CamdenNewJournal

The independent London newspaper

Former mayor says his children were told they would be ‘sent back to their country’

Cross-party rally resolves to fight no deal Brexit amid calls for direct action

04 September, 2019 — By Richard Osley

THE former mayor of Camden told a rally that the Home Office had written to his two young sons and told them they would be “sent back to their country” amid the chaos over Brexit.

Lazzaro Pietragnoli, a Labour councillor who was born in Italy, told a crowd in Russell Square on Saturday: “My two kids here: they were born in this country, they go to school in this country, they speak English as a first language and they do even support England in the football World Cup.”

But he added: “Because of a bureaucratic problem, a small difference, between their British birth certificates and their Italian passports, they got a letter from the Home Office saying they will be sent back to their country. This is their country. This is our country.”

He was speaking from the stage of the Camden Defends Democracy rally, organised by Labour council leader Georgia Gould but featuring a cross-party line-up of speakers opposed to Prime Minister Boris Johnson’s prorogation of Parliament and the prospect of a no deal Brexit. MPs Keir Starmer and Tulip Siddiq, joined Liberal Democrats Luisa Porritt and Keith Moffitt and Green co-leader Sian Berry on the platform.

Up to 500 people were there to listen. Camden Unison, Dame Joan Bakewell and two students also made speeches. Cllr Pietragnoli drew comparisons with the beginning of Nazi Germany.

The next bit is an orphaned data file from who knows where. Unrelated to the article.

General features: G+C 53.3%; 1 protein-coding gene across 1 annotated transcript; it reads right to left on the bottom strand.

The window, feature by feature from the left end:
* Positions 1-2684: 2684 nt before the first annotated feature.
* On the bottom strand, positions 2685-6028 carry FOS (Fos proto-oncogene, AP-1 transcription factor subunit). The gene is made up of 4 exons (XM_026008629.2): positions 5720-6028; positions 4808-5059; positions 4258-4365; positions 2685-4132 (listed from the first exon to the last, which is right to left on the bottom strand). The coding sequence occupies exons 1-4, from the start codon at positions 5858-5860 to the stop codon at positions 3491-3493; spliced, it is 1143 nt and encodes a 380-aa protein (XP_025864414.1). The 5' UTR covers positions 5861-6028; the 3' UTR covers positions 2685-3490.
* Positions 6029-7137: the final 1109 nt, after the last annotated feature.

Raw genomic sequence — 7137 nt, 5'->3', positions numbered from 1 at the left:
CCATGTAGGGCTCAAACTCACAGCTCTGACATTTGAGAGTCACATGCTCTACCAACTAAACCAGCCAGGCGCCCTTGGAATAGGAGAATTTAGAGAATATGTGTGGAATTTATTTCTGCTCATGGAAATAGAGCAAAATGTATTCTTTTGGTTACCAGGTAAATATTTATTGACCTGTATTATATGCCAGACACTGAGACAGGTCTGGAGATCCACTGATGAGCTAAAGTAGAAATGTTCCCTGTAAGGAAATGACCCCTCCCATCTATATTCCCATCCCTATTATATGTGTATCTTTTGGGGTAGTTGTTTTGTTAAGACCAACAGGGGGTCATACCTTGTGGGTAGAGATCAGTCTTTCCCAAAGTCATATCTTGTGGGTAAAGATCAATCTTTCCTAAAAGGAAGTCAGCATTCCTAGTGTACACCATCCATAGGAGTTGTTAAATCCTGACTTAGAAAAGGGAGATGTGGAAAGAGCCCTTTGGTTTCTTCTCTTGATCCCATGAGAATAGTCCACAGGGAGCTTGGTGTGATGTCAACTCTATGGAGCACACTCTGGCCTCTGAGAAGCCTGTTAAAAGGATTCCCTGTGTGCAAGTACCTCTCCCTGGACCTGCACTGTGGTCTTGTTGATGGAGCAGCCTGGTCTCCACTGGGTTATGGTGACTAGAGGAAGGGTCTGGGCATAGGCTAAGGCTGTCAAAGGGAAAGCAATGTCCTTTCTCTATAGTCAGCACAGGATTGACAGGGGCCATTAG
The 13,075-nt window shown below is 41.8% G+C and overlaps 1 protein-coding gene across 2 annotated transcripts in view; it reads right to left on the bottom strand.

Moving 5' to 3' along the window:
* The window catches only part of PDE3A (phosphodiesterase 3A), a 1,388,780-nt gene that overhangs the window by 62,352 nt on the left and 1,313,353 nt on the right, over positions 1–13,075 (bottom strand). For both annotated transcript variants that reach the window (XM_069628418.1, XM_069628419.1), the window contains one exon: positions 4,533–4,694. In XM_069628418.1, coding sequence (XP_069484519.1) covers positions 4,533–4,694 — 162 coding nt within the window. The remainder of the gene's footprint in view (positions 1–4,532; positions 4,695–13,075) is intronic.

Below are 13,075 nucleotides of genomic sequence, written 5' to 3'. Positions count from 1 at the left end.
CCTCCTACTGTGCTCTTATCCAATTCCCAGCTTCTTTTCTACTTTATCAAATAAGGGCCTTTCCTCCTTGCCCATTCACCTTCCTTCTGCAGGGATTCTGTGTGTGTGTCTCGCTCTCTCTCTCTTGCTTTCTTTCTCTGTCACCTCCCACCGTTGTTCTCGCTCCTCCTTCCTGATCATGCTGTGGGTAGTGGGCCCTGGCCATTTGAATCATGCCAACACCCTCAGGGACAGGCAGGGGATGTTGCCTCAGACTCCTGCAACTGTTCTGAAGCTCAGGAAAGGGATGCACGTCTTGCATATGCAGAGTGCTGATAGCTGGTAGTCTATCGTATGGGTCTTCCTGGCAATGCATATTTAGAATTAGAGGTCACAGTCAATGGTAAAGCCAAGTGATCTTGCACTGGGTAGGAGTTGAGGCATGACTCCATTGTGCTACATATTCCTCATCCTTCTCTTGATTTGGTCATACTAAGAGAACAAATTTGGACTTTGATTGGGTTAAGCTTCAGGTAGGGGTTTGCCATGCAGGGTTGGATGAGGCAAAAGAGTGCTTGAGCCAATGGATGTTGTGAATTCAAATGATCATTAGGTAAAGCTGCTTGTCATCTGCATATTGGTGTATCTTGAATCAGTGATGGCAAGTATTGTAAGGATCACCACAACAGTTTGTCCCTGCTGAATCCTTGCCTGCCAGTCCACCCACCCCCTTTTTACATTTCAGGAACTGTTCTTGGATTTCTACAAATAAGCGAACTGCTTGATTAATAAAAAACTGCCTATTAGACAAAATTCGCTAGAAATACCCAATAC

“I have to tell you: I grew up in a country that saw fascism, and when fascism started, Mussolini was hiding behind ‘the will of the people’.” he said. “Hitler was hiding behind the will of the people. Stalin, Pol Pot, Saddam Hussein, the worst dictators in history were hiding behind ‘the will of the people’.”

He added: “The real test of democracy is not the ‘will of the people’. It’s respect for the minorities. If you deprive citizens of their rights, if you shut down parliament, if you silence the opposition, this is a very, very dangerous moment for democracy.”

Mr Moffitt, the former leader of the council, added: “We are hearing day in, day out, of people like my partner who have lived and worked and paid taxes in this country for many, many years being told they don’t qualify for EU settled status. This is Windrush waiting to happen all over again.”

Ms Siddiq said: “The EU nationals living in my constituency actually can’t vote for me, but they are part of my community and they make up the fabric of the community that I live in.”

She added: “I am sick to my back teeth of seeing the prime minister disregard the contribution that they make to our community. Councillors are concerned for the future of 24.000 EU nationals, with Camden set to launch a campaign urging those who have not done so far to apply for settled status.

Cllr Berry said she supported “direct action” – her London Assembly colleague Caroline Russell was arrested while demonstrating in Whitehall on Saturday – and called for “solidarity” between oppsition parties against Mr Johnson and a no deal Brexit to be “extended to a general election”.

She said: “Protest and direct action when needed, that’s what’s won us all our rights. No one ever hands them to us. We have to use them to defend our rights now.”

MPs, with the help of more than 20 rebels on the Tory side, passed a motion blocking no Brexit on Tuesday evening; it was brought to Commons before a shutdown as requested by Mr Johnson.

The wounded Prime Minister called for a general election tonight (Wednesday), but opposition parties say they will not support one until ‘no deal’ is ruled out.

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